‘Recycled’ metagenomes show seaweed presence in the open and deep ocean
When scientists discuss blue carbon, they often refer to mangroves, seagrass or saltmarsh habitats. Blue carbon frameworks barely include macroalgae, despite their contribution to 2-4% marine primary production.
Seaweed (or macroalgae) weakly attach to the coastal substrate and get easily loose by wave actions. The fate of wandering seaweed primary production is mostly unknown; thus, scientist neglect seaweed from ocean carbon budgets.
Before addressing this challenge, my colleagues and I focused on coastal carbon budgets and developed DNA resources to recover macroalgae from coastal sediment samples. If we could find seaweed in coastal blue carbon pools, we might find them in the water column using an environmental DNA approach. We succeeded with a mini-barcode able to identify marine macrophytes from sediments. Our data suggest that macroalgae may represent 4% of the eukaryotic DNA in coastal blue carbon pools.
A previous study from the senior co-authors showed anecdotal observations of seaweed biomass in the deep ocean, hypothesizing carbon export of coastal macroalgae. But how to go from this indirect evidence and systematically assess macroalgae contribution to oceanic carbon stocks? A global-scale sampling to prove this hypothesis seemed cumbersome.
Fortunately, a eureka moment came during the first months of my PhD. The lab participates in developing bioinformatic tools to explore hundreds of metagenomes generated by the global ocean expeditions Tara Oceans and Malaspina. These expeditions focused on microbial and planktonic communities, disregarding other organisms. As the massive data come from particulate organic matter collected along the water column across all oceans, seaweed genes might be present in the discarded data. If this were the case, finding seaweed in the global ocean would evidence a coastal export of organic carbon.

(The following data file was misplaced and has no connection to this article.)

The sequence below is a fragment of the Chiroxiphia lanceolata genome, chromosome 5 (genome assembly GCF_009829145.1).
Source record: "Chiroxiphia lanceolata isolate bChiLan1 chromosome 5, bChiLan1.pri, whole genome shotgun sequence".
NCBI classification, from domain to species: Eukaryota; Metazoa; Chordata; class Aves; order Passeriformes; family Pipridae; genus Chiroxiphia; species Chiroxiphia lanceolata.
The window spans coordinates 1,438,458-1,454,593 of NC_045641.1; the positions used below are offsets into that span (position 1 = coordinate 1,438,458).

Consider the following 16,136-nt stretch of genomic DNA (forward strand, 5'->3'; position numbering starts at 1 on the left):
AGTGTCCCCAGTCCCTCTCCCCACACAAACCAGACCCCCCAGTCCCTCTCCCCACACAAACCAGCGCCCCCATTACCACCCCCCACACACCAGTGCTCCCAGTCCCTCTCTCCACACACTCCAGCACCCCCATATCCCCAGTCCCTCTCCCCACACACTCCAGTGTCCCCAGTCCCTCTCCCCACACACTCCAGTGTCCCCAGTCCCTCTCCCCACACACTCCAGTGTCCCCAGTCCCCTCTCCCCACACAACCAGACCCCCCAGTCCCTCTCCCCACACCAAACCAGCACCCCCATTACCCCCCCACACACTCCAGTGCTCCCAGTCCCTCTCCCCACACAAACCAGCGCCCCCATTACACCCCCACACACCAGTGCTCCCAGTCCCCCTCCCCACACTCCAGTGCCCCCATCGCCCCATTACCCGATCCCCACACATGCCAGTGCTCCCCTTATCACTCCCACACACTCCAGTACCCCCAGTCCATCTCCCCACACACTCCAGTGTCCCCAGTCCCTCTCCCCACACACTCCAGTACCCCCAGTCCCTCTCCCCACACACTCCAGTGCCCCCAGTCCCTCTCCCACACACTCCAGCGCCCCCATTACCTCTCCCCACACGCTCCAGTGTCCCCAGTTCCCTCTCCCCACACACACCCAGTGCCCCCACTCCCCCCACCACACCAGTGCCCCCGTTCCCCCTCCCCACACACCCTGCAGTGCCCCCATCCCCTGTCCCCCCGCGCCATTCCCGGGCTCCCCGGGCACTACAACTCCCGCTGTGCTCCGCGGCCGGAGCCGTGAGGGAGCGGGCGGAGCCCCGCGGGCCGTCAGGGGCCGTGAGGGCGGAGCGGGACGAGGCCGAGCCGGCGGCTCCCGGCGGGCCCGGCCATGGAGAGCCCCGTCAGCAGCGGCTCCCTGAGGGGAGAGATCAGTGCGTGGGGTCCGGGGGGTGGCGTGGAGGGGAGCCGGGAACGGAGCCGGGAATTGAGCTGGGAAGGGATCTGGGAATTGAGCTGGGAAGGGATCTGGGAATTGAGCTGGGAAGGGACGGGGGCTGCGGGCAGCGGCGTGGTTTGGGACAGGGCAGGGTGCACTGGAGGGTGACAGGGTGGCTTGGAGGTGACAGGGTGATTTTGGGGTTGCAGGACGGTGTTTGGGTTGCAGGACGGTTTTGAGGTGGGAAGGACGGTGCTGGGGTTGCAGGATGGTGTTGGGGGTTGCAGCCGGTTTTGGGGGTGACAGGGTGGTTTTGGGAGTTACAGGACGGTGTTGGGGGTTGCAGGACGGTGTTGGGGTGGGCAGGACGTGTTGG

Recycling the ‘waste bin’ of extensive metagenome resources, we systematically search and found seaweed genes (hence carbon) everywhere, from the shoreline to the open ocean and from the surface to depths of 4,000 m. It’s been over 15 years of research ignoring macroalgae in massive ocean sequencing.
Red and brown macroalgae were the most abundant lineages. It makes sense, as these seaweed types contain metabolites bound to their cell wall that protect against degradation. Green macroalgae lack such metabolites and don’t parallel red and brown counterparts in the oceanic voyage.
Our findings are the first step highlighting the important role of macroalgae to carbon assessments, hitherto considered as the elephant in the blue carbon room.